NASA Image Science Division's Apollo Mission Photographs

Below are my processed versions of the original images available from NASA's Image Science and Analysis Laboratory which is also known as the Image Science Division (ISD). The original unprocessed (raw) film scans may be obtained from Image Science and Analysis Laboratory, NASA-Johnson Space Center and more specifically from their search page: The Gateway to Astronaut Photography of Earth. Simply select the appropriate Apollo mission (AS11 for example) and then the film roll letter. Alternatively you can search film rolls by number. To search for all images on film roll 40 from Apollo 11, type in "AS11-40-*" (without quotes) into the right search field.

I use the ISD scans because their scans reach deep down into the film grain of their contact dupe films of the original Apollo mission films and because ISD doesn't perform any color corrections or other alterations to their scans. In other words the ISD scans represent the direct output from the film scanner. I spent a lot of time creating custom gamma and color correction curves for each film roll in order to compensate for the original film's aging, for color temperature shifts created by the contact duplication process of making dupes of the original Ektachrome mission films onto Kodachrome films, and to compensate for the somewhat nonlinear response of the film emulsion layers. My color correction curves were created relative to the green channel for two reasons. The first reason is that the scanner slowly accumulates a weak red undertone in the red channel as it scans. The second reason for color balancing relative to the green channel is that the blue layer of the original Ektachrome mission films tends to have the least linear response, particularly for extremely bright regions.

Hopefully I have the color correction for each roll of film fairly close to spot on. Interestingly, I have to create custom color correction profiles for each roll of film. Why? Because each roll of film was individually developed, contact dupes were then made of the original films, then those contact dupes of course were separately developed, and then those contact dupes were scanned by ISD. Thus there are several points at which color and gamma shifts may occur. Finally, in general I do not attempt to correct for the Zeiss 60mm Biogon's inherent vignetting (light fall-off). Carl Zeiss 60mm Biogon lens specifications:

Biogon F/5.6 60mm page 1 (GIF image)
Biogon F/5.6 60mm page 2 (GIF image)

Apollo 11 Film Roll 36 Images (AS11-36-*)

Photo 5390 — Aldrin in LM while on the way to the moon.

Photo 5390 — My specially enhanced version of the left photo.

Apollo 11 Film Roll 40 Images (AS11-40-*)

Photo 5862 — Aldrin working his way through the LM hatch to start his EVA and become the second person to set foot on the moon. Photo has been color balanced. Armstrong likely was not standing fully bathed in sunlight since all shadows in this photo are extremely dark. This indicates that all LM shadow illumination strictly comes from the surrounding lunar surface which was not in the LM's shadow. The strongly gamma enhanced version of this photo, below, visually confirms this.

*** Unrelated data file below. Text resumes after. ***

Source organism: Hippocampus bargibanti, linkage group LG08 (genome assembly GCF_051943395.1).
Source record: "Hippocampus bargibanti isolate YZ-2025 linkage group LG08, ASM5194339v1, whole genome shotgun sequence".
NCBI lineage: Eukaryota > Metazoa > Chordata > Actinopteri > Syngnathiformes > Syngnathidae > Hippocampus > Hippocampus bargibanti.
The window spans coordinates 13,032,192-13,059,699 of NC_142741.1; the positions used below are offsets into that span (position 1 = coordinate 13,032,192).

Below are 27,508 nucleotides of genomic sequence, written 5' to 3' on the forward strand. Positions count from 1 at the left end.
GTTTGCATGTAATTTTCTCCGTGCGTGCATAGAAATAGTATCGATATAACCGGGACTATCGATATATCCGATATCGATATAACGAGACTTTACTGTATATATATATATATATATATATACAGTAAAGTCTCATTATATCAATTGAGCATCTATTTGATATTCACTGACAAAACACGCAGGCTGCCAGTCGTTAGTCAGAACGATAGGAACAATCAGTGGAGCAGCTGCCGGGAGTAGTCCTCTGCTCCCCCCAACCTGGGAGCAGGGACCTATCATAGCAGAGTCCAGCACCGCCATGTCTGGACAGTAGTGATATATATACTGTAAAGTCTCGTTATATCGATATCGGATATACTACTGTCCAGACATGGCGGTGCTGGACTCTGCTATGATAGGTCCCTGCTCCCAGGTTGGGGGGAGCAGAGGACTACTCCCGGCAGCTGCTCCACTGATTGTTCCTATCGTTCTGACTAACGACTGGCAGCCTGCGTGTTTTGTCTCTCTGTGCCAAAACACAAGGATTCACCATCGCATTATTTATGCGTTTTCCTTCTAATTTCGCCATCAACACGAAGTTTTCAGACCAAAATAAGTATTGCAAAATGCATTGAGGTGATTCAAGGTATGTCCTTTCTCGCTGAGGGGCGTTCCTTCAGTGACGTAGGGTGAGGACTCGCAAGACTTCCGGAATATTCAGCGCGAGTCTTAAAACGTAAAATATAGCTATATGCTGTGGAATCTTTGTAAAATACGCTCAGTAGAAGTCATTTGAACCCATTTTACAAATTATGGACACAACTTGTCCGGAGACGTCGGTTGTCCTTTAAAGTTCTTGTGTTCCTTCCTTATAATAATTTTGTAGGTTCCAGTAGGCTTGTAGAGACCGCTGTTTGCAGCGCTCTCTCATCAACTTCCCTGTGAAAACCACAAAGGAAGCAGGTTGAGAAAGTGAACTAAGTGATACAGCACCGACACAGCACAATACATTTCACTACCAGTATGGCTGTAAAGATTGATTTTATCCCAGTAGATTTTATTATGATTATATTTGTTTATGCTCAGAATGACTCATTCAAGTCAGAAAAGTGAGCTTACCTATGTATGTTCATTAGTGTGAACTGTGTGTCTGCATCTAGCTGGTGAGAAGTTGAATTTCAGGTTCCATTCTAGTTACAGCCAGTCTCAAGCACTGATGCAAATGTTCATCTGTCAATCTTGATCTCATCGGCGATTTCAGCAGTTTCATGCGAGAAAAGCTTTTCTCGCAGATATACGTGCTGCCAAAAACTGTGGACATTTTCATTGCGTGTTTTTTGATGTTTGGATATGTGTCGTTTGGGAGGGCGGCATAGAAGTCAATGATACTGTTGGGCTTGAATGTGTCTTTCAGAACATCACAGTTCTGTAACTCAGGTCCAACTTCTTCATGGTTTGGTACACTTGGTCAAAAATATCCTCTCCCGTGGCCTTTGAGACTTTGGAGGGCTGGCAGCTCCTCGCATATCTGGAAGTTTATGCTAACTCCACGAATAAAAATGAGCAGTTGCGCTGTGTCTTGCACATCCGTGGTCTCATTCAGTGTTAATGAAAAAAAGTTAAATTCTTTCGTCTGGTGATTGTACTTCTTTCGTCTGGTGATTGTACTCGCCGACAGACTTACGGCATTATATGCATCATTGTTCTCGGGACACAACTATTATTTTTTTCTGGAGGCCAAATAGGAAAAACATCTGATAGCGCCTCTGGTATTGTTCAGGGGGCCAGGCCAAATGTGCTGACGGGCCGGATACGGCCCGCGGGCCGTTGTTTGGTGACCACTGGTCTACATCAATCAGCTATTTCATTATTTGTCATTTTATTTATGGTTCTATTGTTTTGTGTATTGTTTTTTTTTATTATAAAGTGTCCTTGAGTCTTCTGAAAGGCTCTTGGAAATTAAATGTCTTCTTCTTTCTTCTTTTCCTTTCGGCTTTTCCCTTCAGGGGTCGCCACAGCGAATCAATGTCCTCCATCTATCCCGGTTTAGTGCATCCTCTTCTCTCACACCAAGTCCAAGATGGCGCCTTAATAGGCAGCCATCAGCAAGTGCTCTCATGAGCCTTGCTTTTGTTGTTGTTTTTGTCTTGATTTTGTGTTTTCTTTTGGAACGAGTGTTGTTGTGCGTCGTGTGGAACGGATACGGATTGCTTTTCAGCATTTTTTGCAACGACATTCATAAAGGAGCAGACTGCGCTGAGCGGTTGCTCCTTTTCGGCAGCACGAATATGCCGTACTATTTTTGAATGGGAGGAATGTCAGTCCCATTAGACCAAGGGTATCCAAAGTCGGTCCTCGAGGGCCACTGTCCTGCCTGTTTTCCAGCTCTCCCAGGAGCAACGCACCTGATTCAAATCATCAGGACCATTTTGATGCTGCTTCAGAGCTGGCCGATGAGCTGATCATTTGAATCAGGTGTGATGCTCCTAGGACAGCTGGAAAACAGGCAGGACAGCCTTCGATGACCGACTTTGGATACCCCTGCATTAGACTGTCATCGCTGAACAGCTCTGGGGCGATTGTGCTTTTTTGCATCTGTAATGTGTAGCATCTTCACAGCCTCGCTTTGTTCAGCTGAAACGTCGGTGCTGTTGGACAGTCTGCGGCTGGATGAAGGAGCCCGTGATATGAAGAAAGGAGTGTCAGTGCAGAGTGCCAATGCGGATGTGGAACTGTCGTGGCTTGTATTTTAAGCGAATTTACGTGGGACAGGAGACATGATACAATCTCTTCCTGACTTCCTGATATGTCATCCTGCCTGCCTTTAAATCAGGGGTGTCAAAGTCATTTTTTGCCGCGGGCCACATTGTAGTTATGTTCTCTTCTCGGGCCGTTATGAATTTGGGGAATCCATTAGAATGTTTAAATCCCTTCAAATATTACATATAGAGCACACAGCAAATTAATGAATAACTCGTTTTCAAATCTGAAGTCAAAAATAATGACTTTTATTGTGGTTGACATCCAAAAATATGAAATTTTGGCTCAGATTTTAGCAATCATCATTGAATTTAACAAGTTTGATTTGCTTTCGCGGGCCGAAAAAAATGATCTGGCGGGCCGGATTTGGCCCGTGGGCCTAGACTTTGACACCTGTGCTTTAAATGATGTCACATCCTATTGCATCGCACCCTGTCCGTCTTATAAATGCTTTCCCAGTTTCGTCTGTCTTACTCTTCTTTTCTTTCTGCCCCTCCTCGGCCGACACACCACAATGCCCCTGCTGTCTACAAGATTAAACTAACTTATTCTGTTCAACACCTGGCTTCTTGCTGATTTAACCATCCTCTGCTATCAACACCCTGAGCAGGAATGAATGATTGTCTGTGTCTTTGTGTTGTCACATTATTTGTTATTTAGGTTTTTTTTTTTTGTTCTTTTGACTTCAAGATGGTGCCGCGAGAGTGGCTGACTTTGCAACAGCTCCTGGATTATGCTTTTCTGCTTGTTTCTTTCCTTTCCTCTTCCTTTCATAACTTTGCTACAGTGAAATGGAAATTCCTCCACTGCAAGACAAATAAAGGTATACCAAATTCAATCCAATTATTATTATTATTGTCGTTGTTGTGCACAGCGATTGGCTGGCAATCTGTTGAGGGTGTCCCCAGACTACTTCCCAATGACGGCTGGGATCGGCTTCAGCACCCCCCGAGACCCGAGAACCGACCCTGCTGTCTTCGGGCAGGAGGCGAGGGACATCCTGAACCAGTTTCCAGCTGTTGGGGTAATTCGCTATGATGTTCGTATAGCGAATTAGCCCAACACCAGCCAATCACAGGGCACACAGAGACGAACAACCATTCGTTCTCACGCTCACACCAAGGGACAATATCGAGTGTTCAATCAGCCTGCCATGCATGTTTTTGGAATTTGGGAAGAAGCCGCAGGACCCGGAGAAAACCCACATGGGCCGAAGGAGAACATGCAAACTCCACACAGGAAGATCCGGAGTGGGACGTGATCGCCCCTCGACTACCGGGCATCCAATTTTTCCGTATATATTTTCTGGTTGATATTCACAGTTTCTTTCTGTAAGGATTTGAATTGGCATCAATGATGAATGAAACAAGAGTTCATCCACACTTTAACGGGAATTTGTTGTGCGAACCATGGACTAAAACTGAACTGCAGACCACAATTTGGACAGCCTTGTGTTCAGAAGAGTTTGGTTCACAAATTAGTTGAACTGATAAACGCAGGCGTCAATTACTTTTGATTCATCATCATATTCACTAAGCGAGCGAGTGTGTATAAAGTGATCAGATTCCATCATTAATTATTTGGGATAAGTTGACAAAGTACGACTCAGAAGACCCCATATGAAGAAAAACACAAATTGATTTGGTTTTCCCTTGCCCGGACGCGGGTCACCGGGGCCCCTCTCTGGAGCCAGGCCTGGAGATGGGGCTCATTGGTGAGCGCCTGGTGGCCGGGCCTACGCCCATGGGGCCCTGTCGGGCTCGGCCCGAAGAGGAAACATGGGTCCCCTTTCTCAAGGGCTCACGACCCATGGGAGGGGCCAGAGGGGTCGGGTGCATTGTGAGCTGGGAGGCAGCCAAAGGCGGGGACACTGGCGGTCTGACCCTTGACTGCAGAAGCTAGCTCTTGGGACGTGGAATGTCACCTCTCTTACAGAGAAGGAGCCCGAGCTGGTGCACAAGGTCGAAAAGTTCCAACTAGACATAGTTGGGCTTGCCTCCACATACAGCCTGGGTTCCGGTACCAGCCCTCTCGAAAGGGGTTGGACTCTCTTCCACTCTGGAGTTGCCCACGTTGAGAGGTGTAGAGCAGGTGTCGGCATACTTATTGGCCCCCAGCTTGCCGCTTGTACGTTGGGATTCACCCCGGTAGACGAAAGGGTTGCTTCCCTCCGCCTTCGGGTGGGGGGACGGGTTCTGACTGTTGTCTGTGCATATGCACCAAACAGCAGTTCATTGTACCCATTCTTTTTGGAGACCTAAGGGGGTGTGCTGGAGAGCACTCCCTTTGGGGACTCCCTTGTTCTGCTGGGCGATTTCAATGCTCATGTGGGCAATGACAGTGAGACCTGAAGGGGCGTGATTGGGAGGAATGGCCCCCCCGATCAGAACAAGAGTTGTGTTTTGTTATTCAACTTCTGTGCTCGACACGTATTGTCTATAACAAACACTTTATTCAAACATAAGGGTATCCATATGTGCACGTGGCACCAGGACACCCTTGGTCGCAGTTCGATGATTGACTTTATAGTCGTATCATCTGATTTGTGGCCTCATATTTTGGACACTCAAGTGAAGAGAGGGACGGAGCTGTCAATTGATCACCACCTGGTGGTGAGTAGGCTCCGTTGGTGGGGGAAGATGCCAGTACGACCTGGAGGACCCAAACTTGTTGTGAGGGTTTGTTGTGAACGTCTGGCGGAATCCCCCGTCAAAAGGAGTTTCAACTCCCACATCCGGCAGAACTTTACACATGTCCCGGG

Photo 5862 — My strongly enhanced version of the above photo, showing details of the front of the LM, porch, ladder and MESA area. Note that what appears to be the flag in the right LM window is not the planted flag on lunar soil. First, the slant of the window is way too steep for the window to reflect anything off of the lunar surface. Second, the "flag pole" really is the angle verniers placed on the inside of the window. Third, the "flag" itself is the HUD viewfinder which is clearly visible in photo 5930 above.

Photo 5863 — Aldrin managing to actually get through the LM hatch and onto the porch. Photo has been color balanced. It is obvious that Armstrong is standing further to the right of the west LM landing strut compared to the above photo. It is important to note that Armstrong, standing in this fully sun exposed position, had his white space suit bathed in full sunlight. Thus his space suit acted as a diffuse reflector which provided some "fill light" which helped to illuminate the shadowed areas of the LM.

Photo 5863 — My enhanced version of the above photo. The white round thing to the left of the window is the LM's docking lamp. In this photo Armstrong has backed away from the LM enough such that the LM's window really is reflecting the distant lunar surface. The reason for the blue surface reflection likely is that blue light reflects more strongly off of glass when striking glass at an angle.

Photo 5864 — Photo of the blast crater underneath the Apollo 11 LM descent stage. Photo has been color corrected, sharpened, film grain noise removed, and had the brightness levels adjusted to render the upper left corner space background nearly black.

Armstrong must have been getting a bit impatient for Aldrin to wriggle through the LM hatch and get ready to descend the LM's ladder, so Armstrong passed the time by snapping this and the following photo before returning his attention to Aldrin.

Photo 5865 — Raw, color corrected image, looking east, of terrain under and southwest of the LM. Looking at the curvatures of the -Y strut and probe, one can see that a shallow blast crater is present underneath the LM descent stage. Note that some, but definitely not all, of this blast crater underneath the LM probably is due to the inherent terrain which was present at the Apollo 11 landing site.

Photo 5865 — Enhanced version of above image.

Photo 5866 — Aldrin stepping down onto the top of the ladder. Photo has been color balanced.

Photo 5866 — Same as above photo, but here I have boosted the gamma in order to create an aesthetically pleasing version of the original photo. No, that is not a shadow being cast onto the LM airlock door (see further below). As you can see, the only light sources illuminating the LM and Aldrin are reflections from the surrounding lunar surface and from Armstrong's bright white space suit since Armstrong was standing in full sunlight when this photo and the previous photo was taken.